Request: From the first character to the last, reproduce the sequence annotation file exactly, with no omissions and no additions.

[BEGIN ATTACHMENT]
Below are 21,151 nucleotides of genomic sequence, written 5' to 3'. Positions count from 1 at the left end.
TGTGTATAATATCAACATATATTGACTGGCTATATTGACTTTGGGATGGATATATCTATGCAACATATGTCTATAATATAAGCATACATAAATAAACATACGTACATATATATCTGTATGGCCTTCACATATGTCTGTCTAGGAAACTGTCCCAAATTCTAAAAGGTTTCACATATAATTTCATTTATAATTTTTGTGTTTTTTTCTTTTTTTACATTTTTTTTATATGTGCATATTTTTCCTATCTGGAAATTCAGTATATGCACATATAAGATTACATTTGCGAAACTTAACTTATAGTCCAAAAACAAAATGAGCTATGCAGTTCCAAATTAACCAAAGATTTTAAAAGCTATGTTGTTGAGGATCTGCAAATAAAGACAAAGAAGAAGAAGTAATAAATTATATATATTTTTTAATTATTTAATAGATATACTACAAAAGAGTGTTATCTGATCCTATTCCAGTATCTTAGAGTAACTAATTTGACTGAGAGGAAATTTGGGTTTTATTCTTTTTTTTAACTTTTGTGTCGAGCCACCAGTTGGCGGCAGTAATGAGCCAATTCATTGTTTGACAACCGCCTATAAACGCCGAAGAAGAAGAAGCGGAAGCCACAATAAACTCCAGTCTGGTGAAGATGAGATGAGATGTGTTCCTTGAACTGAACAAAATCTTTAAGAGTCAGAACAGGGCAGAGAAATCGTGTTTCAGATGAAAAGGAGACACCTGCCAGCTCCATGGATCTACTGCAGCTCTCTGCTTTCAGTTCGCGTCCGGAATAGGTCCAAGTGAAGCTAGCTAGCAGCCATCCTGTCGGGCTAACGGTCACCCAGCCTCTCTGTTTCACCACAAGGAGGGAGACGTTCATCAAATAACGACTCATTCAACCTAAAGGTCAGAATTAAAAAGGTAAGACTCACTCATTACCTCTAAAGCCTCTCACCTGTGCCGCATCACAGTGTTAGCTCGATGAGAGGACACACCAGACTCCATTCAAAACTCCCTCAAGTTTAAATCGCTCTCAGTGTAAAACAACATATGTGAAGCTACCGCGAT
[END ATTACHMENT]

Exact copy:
Below are 21,151 nucleotides of genomic sequence, written 5' to 3'. Positions count from 1 at the left end.
TGTGTATAATATCAACATATATTGACTGGCTATATTGACTTTGGGATGGATATATCTATGCAACATATGTCTATAATATAAGCATACATAAATAAACATACGTACATATATATCTGTATGGCCTTCACATATGTCTGTCTAGGAAACTGTCCCAAATTCTAAAAGGTTTCACATATAATTTCATTTATAATTTTTGTGTTTTTTTCTTTTTTTACATTTTTTTTATATGTGCATATTTTTCCTATCTGGAAATTCAGTATATGCACATATAAGATTACATTTGCGAAACTTAACTTATAGTCCAAAAACAAAATGAGCTATGCAGTTCCAAATTAACCAAAGATTTTAAAAGCTATGTTGTTGAGGATCTGCAAATAAAGACAAAGAAGAAGAAGTAATAAATTATATATATTTTTTAATTATTTAATAGATATACTACAAAAGAGTGTTATCTGATCCTATTCCAGTATCTTAGAGTAACTAATTTGACTGAGAGGAAATTTGGGTTTTATTCTTTTTTTTAACTTTTGTGTCGAGCCACCAGTTGGCGGCAGTAATGAGCCAATTCATTGTTTGACAACCGCCTATAAACGCCGAAGAAGAAGAAGCGGAAGCCACAATAAACTCCAGTCTGGTGAAGATGAGATGAGATGTGTTCCTTGAACTGAACAAAATCTTTAAGAGTCAGAACAGGGCAGAGAAATCGTGTTTCAGATGAAAAGGAGACACCTGCCAGCTCCATGGATCTACTGCAGCTCTCTGCTTTCAGTTCGCGTCCGGAATAGGTCCAAGTGAAGCTAGCTAGCAGCCATCCTGTCGGGCTAACGGTCACCCAGCCTCTCTGTTTCACCACAAGGAGGGAGACGTTCATCAAATAACGACTCATTCAACCTAAAGGTCAGAATTAAAAAGGTAAGACTCACTCATTACCTCTAAAGCCTCTCACCTGTGCCGCATCACAGTGTTAGCTCGATGAGAGGACACACCAGACTCCATTCAAAACTCCCTCAAGTTTAAATCGCTCTCAGTGTAAAACAACATATGTGAAGCTACCGCGAT